So, when Chase started school this past January and his teachers commented on his lack of energy and preference to be left alone, Alisa knew something wasn’t right. A few weeks later, after a rash prompted further testing, her fears were confirmed. Chase had leukemia.
“It was a gut punch for sure,” says Alisa, the emotion evident in her voice. “He’d been through so much, our family had been through so much. He was finally at the peak of his health and development and then this.”
So just as she did before, Alisha armed herself with information. But what really got her through was Chase’s team of doctors at St. Joe’s.
“We were connected to an amazing group of oncologists – but Chase’s other doctors, his cardiology team, his pulmonary team, stay so involved in his care, and ours. I can’t even begin to explain how much that meant, especially when things unexpectedly took a turn for the worst.”
Although kids with Down syndrome do really well beating this type of leukemia, Chase began to experience complications with his treatment and for a while, his health was spiraling out of control.
“There were so many things going on that I can’t even begin to list them. None of them were good,” explains Alisha. “His was a very complicated case and as his health continued to decline. But in my heart, I knew he was exactly where he was supposed to be. That’s how much faith I had in his doctors at St. Joe’s. I trusted them completely with my son’s life. And I knew that Chase just took a little longer than everyone else to do things. That’s just Chase.”
“It took a little time and a lot of patience but eventually, they brought him back to us and he’s doing so much better now,” shares Alisha. “I honestly could not have imagined going through that experience anyplace else or with any other medical team. Chase’s doctors truly know my son, not just medically but personally, and are available to us 24/7. Having them in our corner makes a world of difference.”
For three months, St. Joe’s was Chase’s home away from home, not the best place for anyone to be for that long, but even more difficult for a child. However, early on Chase discovered a service that brightened his days, Music Therapy. This service is funded by the St. Joseph’s Children’s Hospital Foundation, our Child Life Team connects with each child personally, finding out what they love and what makes them smile. For Chase, that was clearly music.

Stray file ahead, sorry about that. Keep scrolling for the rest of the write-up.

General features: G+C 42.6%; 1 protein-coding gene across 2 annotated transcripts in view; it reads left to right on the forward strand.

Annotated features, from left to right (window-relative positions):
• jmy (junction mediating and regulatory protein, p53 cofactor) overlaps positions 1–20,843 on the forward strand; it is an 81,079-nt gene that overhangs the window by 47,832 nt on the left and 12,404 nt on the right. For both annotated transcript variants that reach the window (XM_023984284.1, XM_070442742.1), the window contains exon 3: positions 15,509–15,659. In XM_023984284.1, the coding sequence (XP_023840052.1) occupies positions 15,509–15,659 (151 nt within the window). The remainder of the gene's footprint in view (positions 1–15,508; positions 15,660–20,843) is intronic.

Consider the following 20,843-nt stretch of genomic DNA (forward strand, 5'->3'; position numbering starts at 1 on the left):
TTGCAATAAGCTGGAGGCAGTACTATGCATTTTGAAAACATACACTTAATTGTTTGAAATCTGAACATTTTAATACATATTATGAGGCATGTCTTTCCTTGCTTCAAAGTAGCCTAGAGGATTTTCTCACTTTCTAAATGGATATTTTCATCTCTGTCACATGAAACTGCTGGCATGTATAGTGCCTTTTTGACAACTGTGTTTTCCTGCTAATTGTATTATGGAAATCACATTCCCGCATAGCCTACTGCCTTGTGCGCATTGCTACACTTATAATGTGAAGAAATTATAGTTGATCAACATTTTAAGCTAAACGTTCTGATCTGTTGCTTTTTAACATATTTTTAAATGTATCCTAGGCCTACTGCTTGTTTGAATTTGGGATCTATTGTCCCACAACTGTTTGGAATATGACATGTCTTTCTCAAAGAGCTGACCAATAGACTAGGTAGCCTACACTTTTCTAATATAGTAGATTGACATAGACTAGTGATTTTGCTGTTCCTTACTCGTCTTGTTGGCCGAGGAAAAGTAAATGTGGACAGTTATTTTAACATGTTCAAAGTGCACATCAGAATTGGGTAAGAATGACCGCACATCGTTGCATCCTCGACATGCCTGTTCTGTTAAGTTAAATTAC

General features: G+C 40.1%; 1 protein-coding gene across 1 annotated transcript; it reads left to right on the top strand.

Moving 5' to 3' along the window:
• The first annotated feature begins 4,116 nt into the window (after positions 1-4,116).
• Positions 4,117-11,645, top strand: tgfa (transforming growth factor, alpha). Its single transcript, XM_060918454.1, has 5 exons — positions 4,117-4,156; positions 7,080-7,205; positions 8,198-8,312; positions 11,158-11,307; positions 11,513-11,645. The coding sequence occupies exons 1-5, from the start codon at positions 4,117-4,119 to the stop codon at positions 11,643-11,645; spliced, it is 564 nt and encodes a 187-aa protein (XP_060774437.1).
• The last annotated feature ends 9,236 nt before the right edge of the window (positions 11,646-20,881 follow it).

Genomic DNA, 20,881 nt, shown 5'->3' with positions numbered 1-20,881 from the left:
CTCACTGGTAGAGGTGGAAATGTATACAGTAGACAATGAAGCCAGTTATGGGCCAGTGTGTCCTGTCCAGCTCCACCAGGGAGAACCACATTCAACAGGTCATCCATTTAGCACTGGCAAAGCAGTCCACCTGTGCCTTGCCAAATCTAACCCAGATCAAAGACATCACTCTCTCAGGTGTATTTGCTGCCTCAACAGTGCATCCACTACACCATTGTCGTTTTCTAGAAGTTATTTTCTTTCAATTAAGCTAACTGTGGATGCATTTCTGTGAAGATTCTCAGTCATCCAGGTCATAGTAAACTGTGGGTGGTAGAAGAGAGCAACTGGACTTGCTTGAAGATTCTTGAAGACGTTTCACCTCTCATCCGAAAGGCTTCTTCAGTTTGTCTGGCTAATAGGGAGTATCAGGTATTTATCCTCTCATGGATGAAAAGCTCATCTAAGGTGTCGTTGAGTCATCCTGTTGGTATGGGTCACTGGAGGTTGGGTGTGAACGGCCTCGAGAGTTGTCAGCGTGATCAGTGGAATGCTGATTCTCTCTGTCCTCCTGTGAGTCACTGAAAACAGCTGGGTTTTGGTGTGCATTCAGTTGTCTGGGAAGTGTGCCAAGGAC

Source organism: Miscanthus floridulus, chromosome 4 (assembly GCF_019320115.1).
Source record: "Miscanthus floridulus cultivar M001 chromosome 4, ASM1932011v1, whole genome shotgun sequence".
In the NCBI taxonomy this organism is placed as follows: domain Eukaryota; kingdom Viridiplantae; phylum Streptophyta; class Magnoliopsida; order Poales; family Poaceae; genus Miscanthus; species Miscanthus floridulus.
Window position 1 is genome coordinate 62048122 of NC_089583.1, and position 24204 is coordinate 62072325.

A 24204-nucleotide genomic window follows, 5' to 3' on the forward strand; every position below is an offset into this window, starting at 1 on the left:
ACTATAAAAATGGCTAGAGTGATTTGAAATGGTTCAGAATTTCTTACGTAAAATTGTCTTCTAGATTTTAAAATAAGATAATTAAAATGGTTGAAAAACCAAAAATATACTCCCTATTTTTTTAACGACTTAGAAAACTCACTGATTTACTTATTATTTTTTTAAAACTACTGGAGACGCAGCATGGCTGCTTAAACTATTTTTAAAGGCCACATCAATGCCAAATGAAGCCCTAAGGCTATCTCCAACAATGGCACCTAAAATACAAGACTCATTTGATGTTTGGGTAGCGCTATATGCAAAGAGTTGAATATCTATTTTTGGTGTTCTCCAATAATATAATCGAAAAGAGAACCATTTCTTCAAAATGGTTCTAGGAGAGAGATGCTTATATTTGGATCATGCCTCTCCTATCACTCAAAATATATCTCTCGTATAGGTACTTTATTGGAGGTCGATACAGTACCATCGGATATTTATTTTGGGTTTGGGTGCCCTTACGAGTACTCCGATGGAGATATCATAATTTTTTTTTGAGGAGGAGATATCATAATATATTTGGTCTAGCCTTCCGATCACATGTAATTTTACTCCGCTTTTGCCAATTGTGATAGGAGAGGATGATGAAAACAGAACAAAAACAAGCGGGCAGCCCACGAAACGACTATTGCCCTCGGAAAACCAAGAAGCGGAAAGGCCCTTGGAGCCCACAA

“Even though he’s dealing with so many medical issues, at the end of the day Chase is just a regular little boy who wants to do what regular little boys do. While I knew Chase was receiving the very best medical care, I worried about how this was all impacting him emotionally.
Music therapy was the highlight of his days, and his joy as he “rocked out” during sessions was contagious. I can’t begin to thank the Child Life Team for lifting his spirits – and ours – during a pretty dark time for our family.”
As she watches her son face down every obstacle thrown his way, Alisha is grateful for the continued support of St. Joe’s and can’t help but marvel at Chase’s resilience. While he still has a long road ahead with a couple of years of chemo in his future, he’s currently on a trial medication that has already been remarkably beneficial to his treatment. And he’s back to all his therapies – including his beloved music sessions – making progress every single day.
“Chase has been a rock star since the day he was born, and I know with the help of the amazing team here at St. Joe’s his future will be as bright as his smile.”